Toll Road Fees

More and more states are installing sections of toll roads and those with them are increasing fees. One trip thru Ohio, Pennsylvania, New Jersey and New York and you will understand why you will want the company to pay tolls.


The time and fuel spent every year exiting the interstate to cross the scales and pull right back out add up. Using Prepass to motor on down the highway can save you 15-20 minutes effectively every time you pass the scales. That can add up to several driveable hours every week.

Detention/Layover Pay

Being forced to wait to load and unload will happen often. If you are where you are suppose to be when you are suppose to be there and the shipper/consignee is not ready, who pays for all waiting? Sitting for 6 hours because of no fault of yours is costing you money unless you paid Detent Time.

Qualcomm or Satellite Fees

Nearly every company now uses some form of satellite tracking system. You should know who pays for the equipment, the installation, any required maintenance and the monthly fees.


As I stated, this is just a listing of the things you should consider. Look for detailed information on each section to learn more about how different programs/services work and can affect you – the new Trucking Company Owner.

Happy Trucking, John

TripPak – Load Submission Program

Owner Operator Extras

Companies that use a large number of Owner/Operators (O/O) may provide their contractors will programs and extras to assist them in being successful. Like a broken record, I have to repeat the statement, every company does thing differently and it is important to get in writing all matters and to make sure you understand them before signing your truck up to work with any company.

Qualcomm or Satellite Service

With so much freight being sent Delivery Just In Time or Time Sensitive, many shippers and consignees want instant access to the status and location of their shipments. The flagship of satellite tracking is Qualcomm. The cost of installation of the units and the monthly maintenance fees care an added expense for Owner/Operators. As a part of recruiting, companies may offer to pay for either the installation cost, which can easily be $500 or more depending on circumstances and also the monthly service fees. A consideration regarding the satellite equipment is that companies may charge you a deposit out of your settlement checks and when (if) you terminate your agreement with them, they will hold the deposit (which could be $1,000s of dollars) until you return the equipment in good condition. If the equipment is damaged, they may deduct money from your deposit or final settlement. If at all possible, it is recommended that you personally deliver your removed unit to prove no damage or have it removed by an authorized installer for the original company.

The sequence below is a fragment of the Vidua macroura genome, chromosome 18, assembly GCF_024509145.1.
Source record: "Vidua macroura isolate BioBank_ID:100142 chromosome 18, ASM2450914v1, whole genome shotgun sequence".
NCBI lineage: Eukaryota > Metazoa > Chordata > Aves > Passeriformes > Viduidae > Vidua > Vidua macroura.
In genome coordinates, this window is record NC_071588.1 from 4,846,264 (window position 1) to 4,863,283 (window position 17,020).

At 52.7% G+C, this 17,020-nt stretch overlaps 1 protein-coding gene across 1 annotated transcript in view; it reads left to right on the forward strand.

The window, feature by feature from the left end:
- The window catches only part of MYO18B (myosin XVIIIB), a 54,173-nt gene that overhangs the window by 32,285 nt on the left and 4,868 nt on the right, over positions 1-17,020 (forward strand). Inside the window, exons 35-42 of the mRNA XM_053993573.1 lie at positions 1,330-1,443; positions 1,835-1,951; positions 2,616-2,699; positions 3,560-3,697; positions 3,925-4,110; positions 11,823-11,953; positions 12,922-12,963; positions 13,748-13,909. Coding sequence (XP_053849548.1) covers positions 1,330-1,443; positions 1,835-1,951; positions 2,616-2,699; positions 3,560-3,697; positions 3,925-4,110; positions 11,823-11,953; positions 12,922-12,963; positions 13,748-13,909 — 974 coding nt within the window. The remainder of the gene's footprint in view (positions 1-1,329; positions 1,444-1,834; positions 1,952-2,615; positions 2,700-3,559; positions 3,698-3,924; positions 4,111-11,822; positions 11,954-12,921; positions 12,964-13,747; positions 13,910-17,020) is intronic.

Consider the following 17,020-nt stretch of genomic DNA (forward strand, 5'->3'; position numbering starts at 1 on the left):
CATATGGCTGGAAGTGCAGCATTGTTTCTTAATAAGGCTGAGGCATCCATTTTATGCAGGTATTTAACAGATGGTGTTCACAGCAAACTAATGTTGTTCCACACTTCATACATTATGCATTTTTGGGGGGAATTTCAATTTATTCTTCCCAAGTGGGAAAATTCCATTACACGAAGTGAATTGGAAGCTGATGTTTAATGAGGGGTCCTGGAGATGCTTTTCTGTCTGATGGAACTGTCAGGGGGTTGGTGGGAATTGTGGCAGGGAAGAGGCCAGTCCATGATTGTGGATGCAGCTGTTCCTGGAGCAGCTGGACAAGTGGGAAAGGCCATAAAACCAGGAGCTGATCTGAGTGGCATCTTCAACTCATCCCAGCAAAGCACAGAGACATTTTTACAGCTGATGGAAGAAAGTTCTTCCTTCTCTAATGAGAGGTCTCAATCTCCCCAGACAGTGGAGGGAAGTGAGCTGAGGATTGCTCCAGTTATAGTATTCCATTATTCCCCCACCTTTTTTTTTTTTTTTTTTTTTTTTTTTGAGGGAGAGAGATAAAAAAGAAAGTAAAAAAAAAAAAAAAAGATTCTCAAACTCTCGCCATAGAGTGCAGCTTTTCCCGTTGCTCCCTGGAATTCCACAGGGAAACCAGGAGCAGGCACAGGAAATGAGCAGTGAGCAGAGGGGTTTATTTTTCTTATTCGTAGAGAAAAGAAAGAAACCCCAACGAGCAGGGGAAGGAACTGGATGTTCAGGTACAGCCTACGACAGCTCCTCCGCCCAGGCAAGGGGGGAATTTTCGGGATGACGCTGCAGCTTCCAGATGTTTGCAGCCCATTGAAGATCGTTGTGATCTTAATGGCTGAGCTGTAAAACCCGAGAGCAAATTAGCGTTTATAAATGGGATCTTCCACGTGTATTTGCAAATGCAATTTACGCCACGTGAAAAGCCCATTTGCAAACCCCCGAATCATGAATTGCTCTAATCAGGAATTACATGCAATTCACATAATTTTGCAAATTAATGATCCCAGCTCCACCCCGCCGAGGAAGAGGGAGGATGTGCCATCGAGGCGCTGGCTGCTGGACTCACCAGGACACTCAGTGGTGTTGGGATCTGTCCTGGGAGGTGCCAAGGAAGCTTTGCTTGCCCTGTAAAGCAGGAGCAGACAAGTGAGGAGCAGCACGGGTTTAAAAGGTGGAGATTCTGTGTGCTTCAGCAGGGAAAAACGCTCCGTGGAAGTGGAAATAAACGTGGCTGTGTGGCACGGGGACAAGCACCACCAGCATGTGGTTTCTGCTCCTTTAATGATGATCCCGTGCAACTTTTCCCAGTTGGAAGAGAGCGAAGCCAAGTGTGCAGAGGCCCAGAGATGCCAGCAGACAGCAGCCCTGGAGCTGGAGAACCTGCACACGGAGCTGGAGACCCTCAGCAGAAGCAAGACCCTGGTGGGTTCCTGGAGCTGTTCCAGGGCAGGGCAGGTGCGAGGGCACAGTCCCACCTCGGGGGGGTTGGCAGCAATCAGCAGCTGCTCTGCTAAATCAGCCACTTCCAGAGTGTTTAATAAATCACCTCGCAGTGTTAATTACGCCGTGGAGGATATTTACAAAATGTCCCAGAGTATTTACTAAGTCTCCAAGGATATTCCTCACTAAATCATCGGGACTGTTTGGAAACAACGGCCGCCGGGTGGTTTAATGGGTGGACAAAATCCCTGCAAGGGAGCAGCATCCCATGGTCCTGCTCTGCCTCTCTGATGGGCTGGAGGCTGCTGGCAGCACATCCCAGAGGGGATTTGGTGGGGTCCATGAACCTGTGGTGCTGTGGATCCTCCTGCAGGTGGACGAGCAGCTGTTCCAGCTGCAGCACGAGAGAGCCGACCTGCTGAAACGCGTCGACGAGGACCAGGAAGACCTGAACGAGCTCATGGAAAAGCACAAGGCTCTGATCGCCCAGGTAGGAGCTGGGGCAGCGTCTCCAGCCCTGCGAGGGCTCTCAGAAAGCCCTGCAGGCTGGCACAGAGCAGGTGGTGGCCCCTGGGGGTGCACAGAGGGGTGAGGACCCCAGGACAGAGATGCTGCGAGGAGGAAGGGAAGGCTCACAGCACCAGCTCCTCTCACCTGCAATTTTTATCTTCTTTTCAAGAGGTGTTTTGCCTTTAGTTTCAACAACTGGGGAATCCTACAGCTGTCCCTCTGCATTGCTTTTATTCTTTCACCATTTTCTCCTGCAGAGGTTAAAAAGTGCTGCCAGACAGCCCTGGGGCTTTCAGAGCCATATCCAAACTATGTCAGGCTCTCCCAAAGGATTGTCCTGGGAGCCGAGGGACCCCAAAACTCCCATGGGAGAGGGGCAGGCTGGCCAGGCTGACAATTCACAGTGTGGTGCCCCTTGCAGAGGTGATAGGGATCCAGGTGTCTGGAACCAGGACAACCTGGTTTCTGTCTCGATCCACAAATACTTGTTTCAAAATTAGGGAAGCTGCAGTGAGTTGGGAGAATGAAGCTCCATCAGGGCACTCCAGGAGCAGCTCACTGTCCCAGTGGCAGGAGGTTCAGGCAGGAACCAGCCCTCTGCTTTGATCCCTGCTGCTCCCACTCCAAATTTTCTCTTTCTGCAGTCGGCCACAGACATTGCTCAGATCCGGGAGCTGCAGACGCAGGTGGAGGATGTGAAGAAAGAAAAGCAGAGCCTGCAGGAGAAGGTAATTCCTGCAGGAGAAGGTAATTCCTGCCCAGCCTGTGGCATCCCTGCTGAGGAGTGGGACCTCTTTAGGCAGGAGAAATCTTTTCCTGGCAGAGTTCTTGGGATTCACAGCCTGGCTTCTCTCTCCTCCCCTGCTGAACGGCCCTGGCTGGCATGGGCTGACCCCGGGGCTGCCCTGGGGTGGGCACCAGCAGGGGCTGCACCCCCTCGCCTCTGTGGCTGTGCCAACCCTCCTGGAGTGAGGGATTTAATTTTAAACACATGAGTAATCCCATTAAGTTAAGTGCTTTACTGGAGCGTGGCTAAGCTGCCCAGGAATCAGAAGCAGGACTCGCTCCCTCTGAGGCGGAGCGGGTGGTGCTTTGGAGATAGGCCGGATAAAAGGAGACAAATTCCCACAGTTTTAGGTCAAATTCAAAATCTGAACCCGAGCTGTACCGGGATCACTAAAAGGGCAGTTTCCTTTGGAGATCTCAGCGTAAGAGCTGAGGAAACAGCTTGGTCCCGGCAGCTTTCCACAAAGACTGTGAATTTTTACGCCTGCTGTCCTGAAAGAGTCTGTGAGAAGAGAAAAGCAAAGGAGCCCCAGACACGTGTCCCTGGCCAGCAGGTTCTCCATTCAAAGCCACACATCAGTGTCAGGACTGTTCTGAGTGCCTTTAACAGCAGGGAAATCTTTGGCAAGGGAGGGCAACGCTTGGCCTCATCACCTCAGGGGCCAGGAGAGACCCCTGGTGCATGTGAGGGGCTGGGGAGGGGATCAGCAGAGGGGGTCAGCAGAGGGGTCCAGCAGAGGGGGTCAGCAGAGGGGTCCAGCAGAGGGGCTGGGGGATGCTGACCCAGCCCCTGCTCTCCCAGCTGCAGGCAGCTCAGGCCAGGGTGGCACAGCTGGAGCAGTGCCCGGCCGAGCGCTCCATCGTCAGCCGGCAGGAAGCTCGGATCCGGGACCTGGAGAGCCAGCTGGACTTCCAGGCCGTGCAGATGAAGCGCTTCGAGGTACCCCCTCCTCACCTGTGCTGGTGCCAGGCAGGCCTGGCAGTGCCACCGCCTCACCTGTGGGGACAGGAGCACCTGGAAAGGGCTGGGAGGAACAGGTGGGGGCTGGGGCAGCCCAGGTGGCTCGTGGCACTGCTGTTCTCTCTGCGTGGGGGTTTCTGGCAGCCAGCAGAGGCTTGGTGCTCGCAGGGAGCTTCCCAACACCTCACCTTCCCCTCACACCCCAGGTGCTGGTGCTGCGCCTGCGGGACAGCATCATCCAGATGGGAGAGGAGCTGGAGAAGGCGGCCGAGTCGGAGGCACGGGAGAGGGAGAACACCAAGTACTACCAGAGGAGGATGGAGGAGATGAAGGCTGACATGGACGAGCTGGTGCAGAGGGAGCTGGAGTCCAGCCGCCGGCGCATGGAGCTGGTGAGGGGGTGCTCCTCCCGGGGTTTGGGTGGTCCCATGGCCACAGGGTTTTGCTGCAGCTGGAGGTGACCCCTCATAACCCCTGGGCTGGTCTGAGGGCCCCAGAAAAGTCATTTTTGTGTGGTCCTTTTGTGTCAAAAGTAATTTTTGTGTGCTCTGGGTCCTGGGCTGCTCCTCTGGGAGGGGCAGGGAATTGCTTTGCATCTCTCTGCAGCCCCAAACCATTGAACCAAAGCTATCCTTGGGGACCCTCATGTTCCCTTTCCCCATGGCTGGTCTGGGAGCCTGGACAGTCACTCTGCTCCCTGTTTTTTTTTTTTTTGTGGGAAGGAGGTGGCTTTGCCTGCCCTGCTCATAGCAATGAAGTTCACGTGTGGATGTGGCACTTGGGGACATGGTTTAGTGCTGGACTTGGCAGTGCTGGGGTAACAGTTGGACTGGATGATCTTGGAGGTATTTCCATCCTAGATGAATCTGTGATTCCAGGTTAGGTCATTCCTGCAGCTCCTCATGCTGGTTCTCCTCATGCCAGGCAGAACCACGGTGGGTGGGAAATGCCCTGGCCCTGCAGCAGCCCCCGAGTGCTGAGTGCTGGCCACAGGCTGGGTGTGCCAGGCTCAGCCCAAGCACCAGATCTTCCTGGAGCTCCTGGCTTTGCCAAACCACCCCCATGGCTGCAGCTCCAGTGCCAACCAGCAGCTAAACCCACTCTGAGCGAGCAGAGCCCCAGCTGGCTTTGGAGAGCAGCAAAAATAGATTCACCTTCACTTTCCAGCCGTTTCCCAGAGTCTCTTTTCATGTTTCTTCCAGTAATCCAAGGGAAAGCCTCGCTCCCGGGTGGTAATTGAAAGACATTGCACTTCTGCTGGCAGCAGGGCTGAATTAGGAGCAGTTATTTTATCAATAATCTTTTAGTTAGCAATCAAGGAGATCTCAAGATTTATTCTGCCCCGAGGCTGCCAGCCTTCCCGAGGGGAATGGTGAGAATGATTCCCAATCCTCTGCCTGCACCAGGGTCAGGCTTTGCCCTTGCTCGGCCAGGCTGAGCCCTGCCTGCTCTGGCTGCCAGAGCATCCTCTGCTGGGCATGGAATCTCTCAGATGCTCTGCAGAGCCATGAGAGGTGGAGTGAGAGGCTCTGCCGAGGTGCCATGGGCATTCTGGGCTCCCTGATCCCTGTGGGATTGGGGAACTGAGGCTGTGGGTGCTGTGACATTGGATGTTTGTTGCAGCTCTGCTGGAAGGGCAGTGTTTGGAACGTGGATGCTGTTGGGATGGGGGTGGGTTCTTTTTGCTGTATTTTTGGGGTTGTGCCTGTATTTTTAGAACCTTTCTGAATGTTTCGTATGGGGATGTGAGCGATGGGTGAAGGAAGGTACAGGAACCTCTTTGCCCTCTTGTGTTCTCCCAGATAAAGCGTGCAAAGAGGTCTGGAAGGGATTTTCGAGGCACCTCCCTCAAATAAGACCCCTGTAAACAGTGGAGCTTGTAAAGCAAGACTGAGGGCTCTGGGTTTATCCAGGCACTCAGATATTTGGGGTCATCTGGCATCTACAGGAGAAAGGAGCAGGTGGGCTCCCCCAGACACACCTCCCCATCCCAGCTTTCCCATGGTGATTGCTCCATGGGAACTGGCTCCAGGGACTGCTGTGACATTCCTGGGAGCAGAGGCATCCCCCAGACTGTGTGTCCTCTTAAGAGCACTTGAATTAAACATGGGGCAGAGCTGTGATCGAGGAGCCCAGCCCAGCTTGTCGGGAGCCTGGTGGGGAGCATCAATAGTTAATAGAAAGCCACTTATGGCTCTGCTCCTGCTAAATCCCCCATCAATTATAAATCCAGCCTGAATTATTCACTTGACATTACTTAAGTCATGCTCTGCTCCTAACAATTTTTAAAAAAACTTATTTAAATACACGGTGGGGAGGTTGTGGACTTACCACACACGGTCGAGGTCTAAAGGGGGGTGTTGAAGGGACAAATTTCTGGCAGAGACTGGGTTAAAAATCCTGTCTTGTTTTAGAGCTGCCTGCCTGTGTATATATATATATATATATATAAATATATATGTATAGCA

Fuel Purchase

Fuel is the largest single expense of operating a truck. Anything that you can do to lower this expense is critical. Some companies offer fuel purchase programs that allow drivers to fuel up at selected locations/sources for a discount. This may be done by enrolling the O/O with a fuel card such as Fleet-One, Fuelman, etc., or with a fuel network (Pacific Pride, CFN, etc). While individual trucks can enroll in these programs, a company that enrolls 100s of trucks may be able to achieve better rates and discounts. Companies that provide refrigerated services may also arrange for discounts on used for the trailer reefer fuel, which is not always included in discount programs.

Maintenance Programs

Tires and routine maintenance (Oil/Lube/PM) expenses are always on the truck owner’s mind. These little expenses add up over the course of a year. Larger companies will try to establish discount programs thru nationwide or regional maintenance companies such as Blue Beacon, Speedco or Wingfoot.


The availability of benefits such as medical, dental, disability and life insurance at group rates can make them much more affordable. Even under Obamacare, group plans can be a much better bargain.